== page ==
Find Your Adventure: Discovering the 2016 Rose Parade




“Find Your Adventure” is the aptly-named theme of the 2016 Rose Parade -- a joint partnership celebrating the Tournament of Roses and the U.S. National Parks Service. As we welcome the centennial celebration of our national parks, the parade will help to shine light on some of the more memorable moments in the parks’ history.




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Topics: Rose Parade, US National Parks


The Grand Vacation: Tips for Visiting the Grand Canyon




You’re finally doing it -- taking that once-in-a-lifetime pilgrimage to America’s grandest park. Whether you’re peering over the edge or watching the sun creep over its rim, seeing the Grand Canyon for the first time is something you’ll never forget. To make the most of this dream vacation, plan to spend the night in the park. Here are some tips for visiting the Grand Canyon:




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Topics: Americas, Planning a Vacation, US National Parks


It Never Rains on this Parade: Why the Rose Parade is Always Sunny




Back when it all began, the Rose Parade was a way for privileged families with names like Wrigley, Gamble, and Busch to show off their new home in California to friends and family back East. It was 1890 and the group had recently taken up residence in Pasadena’s Orange Grove in palatial homes along what became known as Millionaire's Row.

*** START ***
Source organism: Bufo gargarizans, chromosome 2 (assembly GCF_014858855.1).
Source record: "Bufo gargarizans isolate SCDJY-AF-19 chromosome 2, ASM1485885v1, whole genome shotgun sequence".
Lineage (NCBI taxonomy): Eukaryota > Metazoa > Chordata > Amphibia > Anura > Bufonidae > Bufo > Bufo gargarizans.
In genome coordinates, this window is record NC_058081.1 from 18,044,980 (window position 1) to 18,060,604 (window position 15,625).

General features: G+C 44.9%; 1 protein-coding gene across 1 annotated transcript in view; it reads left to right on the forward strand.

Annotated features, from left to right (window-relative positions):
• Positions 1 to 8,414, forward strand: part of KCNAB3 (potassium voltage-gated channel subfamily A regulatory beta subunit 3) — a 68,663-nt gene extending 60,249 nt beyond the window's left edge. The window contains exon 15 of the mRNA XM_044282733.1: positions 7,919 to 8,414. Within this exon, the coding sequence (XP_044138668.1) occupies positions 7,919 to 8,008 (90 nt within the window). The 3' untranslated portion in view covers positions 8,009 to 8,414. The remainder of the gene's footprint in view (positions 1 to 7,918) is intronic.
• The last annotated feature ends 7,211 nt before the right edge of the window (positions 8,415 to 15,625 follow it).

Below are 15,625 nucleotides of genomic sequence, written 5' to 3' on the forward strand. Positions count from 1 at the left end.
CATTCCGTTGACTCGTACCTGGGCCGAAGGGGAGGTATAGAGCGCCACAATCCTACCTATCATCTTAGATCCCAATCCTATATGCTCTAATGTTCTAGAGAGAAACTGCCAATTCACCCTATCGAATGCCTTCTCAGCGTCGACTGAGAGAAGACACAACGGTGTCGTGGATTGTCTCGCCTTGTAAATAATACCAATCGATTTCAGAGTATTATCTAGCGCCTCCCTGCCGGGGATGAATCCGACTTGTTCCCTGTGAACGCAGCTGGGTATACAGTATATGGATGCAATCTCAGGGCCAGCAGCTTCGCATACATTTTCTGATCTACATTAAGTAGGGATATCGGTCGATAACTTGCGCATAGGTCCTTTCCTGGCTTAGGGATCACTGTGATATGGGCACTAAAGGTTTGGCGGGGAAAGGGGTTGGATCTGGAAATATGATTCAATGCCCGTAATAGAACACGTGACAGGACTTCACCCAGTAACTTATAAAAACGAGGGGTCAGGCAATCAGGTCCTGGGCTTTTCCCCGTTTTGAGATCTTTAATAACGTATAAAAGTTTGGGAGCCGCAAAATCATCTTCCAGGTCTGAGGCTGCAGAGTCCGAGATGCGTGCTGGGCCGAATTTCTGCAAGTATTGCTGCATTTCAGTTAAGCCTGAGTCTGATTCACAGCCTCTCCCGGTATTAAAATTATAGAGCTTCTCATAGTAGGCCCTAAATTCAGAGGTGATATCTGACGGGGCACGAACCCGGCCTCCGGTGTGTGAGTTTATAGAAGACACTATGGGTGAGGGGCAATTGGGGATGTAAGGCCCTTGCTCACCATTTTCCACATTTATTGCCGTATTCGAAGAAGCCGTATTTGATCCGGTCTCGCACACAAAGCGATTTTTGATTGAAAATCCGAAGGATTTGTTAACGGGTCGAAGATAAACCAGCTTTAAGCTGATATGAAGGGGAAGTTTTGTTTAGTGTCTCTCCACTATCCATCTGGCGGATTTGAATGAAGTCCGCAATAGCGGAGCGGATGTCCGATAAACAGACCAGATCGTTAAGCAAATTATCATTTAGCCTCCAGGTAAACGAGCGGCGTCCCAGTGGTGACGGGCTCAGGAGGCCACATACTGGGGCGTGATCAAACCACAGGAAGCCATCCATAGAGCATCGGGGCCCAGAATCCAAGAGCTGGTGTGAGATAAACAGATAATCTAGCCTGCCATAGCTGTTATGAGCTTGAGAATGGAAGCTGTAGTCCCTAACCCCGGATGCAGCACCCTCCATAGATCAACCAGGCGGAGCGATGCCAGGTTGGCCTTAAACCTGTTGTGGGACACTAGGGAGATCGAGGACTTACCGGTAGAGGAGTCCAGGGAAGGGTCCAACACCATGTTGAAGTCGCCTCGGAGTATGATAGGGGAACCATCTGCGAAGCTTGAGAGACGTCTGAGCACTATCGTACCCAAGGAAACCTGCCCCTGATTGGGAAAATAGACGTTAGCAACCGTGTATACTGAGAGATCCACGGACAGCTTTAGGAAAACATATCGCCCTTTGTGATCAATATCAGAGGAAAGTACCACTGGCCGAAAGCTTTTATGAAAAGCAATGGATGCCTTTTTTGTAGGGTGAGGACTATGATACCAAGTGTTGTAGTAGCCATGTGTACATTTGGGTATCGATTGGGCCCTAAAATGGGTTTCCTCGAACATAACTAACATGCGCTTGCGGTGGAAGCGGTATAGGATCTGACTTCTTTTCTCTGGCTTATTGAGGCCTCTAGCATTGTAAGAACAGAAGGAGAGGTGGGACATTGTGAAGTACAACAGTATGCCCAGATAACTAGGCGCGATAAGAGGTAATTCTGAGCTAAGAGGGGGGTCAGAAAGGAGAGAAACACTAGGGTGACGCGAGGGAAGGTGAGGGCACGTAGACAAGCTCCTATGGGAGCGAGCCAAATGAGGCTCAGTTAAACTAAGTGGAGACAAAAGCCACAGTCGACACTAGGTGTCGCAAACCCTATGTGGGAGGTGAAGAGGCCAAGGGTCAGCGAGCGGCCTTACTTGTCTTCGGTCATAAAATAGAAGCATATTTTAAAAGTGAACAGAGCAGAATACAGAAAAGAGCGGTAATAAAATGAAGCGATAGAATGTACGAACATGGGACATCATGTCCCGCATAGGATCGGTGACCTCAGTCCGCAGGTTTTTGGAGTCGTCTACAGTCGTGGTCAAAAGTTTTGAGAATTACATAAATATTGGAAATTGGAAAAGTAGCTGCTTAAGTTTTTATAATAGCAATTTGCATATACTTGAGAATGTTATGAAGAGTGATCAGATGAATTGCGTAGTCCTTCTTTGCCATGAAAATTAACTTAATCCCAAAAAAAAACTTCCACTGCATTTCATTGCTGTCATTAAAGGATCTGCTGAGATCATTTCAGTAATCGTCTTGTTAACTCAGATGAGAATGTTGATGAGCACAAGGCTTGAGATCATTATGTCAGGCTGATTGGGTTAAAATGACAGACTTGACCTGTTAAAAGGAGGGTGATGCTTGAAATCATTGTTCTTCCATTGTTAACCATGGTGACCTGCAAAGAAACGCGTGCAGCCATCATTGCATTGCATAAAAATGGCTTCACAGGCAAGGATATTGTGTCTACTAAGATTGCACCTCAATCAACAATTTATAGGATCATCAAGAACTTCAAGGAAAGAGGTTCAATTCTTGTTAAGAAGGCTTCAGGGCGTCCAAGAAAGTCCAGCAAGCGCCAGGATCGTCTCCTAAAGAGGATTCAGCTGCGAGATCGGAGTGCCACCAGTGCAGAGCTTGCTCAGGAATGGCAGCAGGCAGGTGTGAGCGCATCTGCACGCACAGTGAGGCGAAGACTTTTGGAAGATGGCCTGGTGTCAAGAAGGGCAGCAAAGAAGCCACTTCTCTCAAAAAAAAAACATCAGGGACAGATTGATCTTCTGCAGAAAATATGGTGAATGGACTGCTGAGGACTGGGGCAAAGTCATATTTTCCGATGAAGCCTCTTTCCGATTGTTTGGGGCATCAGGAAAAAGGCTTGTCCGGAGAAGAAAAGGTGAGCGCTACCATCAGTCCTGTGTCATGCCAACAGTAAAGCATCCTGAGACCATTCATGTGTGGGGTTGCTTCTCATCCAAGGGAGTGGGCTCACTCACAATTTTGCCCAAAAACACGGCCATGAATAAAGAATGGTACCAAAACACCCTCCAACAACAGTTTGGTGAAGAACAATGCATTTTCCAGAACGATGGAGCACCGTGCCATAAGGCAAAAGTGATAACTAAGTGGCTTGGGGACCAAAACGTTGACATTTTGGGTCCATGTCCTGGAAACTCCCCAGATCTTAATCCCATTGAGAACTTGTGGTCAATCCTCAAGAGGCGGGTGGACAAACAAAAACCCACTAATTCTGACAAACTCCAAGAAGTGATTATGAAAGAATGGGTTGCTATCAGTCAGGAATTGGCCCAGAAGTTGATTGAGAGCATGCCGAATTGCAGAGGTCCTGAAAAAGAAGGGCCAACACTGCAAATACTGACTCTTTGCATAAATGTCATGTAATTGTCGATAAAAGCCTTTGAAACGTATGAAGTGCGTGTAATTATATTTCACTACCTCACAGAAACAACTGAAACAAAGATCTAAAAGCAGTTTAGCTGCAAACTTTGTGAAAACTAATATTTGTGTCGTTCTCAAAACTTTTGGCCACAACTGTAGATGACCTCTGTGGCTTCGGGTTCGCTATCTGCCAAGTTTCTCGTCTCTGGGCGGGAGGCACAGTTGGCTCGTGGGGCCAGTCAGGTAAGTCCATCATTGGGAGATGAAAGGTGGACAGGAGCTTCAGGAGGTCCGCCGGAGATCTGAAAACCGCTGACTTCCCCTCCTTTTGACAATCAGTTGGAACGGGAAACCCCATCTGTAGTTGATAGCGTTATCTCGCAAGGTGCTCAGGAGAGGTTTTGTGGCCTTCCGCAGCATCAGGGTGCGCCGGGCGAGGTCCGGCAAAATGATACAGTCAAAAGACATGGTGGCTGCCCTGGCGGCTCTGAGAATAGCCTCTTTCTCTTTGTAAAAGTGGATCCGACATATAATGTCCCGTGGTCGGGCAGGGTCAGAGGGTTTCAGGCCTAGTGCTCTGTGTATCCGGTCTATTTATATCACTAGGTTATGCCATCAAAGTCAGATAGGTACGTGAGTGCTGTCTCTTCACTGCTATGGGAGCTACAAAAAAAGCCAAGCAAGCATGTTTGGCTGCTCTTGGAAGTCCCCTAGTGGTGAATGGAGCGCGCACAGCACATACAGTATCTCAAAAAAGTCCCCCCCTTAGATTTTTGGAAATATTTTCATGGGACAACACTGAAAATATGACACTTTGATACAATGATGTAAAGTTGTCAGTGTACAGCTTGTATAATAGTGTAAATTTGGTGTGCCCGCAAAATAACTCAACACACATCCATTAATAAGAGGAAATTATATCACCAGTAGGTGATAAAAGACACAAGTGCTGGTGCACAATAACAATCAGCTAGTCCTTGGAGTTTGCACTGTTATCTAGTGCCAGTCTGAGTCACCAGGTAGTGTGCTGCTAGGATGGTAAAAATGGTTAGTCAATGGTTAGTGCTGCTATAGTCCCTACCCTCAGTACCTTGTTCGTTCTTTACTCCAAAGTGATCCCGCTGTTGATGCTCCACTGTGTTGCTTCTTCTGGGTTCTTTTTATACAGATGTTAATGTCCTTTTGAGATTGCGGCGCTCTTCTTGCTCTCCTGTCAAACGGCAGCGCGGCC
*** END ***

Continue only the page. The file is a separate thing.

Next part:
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Topics: Americas, Rose Parade


American Royalty: Exploring Hearst Castle




Hollywood royalty and the political elite of the 1920s and 1930s would arrive at Hearst Castle via the estate’s airstrip or aboard the private Hearst-owned railcar that regularly made the journey from Los Angeles to the estate in San Simeon, California. From Clark Gable to Franklin Roosevelt, Winston Churchill to Charlie Chaplin, the privileged guests of William Randolph Hearst were uncharacteristically impressed by the 90,000 square foot estate informally called “the ranch.”




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Topics: Americas


The Painted Desert: 5 Things to Do in this Arizona Treasure




Our planet is a canvas upon which is painted the entire history of the earth. Volcanic eruptions, earthquakes, floods, even the constant warming of the sun, combine to change and reshape the landscape. Nowhere is this more evident than in Arizona’s Painted Desert. These rocky badlands in the northern corner of Petrified Forest National Park are a work of art millions of years in the making. Across this vast area, a portion of which rests in the Navajo Nation, you’ll discover every hue colored across the rockface -- from deep purple to crimson red, shocking orange to pale shades of pink. Here are some of the things you can expect to enjoy on your travels to America’s Painted Desert:




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Topics: Americas, US National Parks